Conflicts of Interest in Your Home
With fresh daily obstacles complaining clients, troublesome staff and aggravating superiors all applying accumulating daily pressures on our lives, when we get home the only thing on our minds is sitting down, watching TV, and relaxing.
For the vast majority of us, we don’t care about the short term management of the condominiums we live in. The security man is on his post albeit a different guy than yesterday, and the garbage is being cleared every day. Life is too short to worry about these mundane things.
However, this situation can change when you decide to move into a new property and put your existing property on the rental market. What do you do? The most obvious step for most people is, when paying your last month’s water bill in the condominium management office, to inform the building manager that you are placing your unit on the rental market. Politely the building manager takes down your details and informs you that if someone should come along enquiring about renting in the building, he will be sure to let you know.
The question that arises is should a management company be managing, or leasing? Having worked in the fields of both property management and residential leasing in Bangkok I know that the commission earned from renting just 1 condominium unit can equal the profits of managing the whole building for 1 month. It is for this reason that some property management companies have very strict policies on information disclosure.
The residential leasing market in Bangkok is heavily waited towards a combination of the website, corporate contracts, referrals and other media advertising. In short, a small percentage of people, especially in the higher price bracket, will take it upon themselves to wander the streets and enquire in person about the availability of condominium units for rent in a specific building. If you tell your building manager that your unit is now on the market and expect that someone will walk in and ask about it, think again.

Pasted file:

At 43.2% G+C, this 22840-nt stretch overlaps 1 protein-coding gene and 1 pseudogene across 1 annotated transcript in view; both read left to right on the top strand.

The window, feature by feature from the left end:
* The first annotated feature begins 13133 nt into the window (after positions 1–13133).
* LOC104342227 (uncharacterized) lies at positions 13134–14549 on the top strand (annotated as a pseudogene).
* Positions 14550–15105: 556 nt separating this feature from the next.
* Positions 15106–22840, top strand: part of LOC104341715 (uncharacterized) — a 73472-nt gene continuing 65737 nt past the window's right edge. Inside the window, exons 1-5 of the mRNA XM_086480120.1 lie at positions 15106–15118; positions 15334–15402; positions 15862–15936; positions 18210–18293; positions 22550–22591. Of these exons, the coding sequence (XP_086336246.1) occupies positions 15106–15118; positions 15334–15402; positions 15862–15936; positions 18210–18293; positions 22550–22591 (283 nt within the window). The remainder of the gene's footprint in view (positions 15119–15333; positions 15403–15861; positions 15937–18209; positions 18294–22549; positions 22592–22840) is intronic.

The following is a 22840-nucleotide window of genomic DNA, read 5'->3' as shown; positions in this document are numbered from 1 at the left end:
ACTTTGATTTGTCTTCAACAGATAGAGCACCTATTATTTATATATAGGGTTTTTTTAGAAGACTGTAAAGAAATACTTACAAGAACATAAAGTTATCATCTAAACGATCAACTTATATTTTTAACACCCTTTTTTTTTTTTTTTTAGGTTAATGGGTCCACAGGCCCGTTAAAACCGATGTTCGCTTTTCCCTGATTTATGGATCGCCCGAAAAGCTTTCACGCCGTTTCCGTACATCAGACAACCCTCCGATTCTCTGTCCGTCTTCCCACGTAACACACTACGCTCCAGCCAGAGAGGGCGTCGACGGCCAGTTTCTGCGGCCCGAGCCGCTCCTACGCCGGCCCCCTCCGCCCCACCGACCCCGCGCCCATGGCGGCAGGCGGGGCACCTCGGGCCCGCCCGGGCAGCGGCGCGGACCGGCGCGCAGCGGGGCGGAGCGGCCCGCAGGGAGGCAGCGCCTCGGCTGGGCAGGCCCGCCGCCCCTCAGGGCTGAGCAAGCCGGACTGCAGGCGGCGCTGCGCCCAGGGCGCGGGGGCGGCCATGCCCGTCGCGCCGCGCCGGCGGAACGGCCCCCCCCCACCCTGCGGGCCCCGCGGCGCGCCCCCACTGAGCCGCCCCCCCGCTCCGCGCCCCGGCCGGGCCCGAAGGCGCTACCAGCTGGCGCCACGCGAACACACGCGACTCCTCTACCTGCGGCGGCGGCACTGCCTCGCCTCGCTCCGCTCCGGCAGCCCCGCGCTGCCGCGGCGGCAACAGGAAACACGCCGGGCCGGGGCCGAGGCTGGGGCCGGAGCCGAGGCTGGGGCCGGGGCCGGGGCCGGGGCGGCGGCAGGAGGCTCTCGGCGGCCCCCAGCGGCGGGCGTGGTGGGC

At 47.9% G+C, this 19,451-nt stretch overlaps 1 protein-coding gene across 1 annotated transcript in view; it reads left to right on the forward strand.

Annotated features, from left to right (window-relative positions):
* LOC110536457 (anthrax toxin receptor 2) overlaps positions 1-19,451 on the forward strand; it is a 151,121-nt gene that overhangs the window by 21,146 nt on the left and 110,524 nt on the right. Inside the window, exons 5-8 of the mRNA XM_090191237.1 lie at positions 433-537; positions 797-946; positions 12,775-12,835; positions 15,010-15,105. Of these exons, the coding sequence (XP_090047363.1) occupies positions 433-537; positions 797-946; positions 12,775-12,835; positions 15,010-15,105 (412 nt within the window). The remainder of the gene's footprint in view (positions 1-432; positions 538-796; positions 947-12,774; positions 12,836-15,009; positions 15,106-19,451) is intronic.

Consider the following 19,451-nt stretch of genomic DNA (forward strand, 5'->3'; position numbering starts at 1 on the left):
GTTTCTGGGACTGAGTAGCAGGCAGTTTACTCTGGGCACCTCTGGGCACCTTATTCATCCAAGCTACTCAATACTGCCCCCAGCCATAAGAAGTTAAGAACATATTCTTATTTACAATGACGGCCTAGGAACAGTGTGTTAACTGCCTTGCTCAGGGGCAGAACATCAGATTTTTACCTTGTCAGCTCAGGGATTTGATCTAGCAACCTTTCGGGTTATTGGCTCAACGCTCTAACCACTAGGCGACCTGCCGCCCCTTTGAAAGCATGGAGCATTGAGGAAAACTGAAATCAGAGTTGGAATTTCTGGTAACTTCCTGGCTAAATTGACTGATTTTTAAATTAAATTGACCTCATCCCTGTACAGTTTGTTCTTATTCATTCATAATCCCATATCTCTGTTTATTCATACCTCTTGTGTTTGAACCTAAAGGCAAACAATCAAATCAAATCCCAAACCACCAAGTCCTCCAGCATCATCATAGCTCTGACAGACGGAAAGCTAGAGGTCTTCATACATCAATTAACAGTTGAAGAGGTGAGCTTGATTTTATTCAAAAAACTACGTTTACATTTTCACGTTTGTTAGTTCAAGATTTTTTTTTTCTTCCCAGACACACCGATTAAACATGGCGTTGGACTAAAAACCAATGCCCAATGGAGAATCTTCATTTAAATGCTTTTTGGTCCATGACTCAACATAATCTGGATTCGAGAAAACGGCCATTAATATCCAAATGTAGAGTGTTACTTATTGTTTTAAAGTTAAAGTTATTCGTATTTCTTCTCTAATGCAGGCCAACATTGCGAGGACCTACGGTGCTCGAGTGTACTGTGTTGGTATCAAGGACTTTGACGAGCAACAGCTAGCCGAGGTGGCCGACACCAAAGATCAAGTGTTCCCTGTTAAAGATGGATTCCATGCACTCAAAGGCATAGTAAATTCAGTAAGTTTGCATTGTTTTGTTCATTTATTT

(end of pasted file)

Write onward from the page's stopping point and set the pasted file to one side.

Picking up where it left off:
The most likely scenario is that a real estate agent will enquire. They will enquire because they have an interested customer in hand (obtained though the website, corporate contracts, referrals and other media advertising as mentioned above). Let’s see how this would happen in the narrative.
Agent: “Hello, is that Fred the building manager of Sukumvit Grade ‘A’ condo. Hi, my name’s Mr. Agent with Mr. Agent real estate company and I have a client looking to rent a two bedroom unit in your building. I don’t suppose you know of any units available for rent?”
Your Building Manager: “You will need to talk to our sales department in the head office”.
This is a 10 foot brick wall which the agent will not attempt to climb. Hence, he/she will do their up most to recommend another condominium to their client.
Of course, some management companies do not follow this policy, even though their head office does have a residential leasing department. Others do. I would love to name names but this is not what this article is about.
Having been directly involved in managing condominiums in Bangkok it is my opinion that if you are being employed to manage the building, you are being paid to provide a service, and as such you should do your up most to service the co-owners of the building.
This technique of monopolizing buildings can be questioned from a moral standpoint, there is a conflict of interest, and it works against you, the co-owner. Ultimately, it is up to the committee of your condominium to set the procedures for your home. Don’t be embarrassed to ask them to check into this.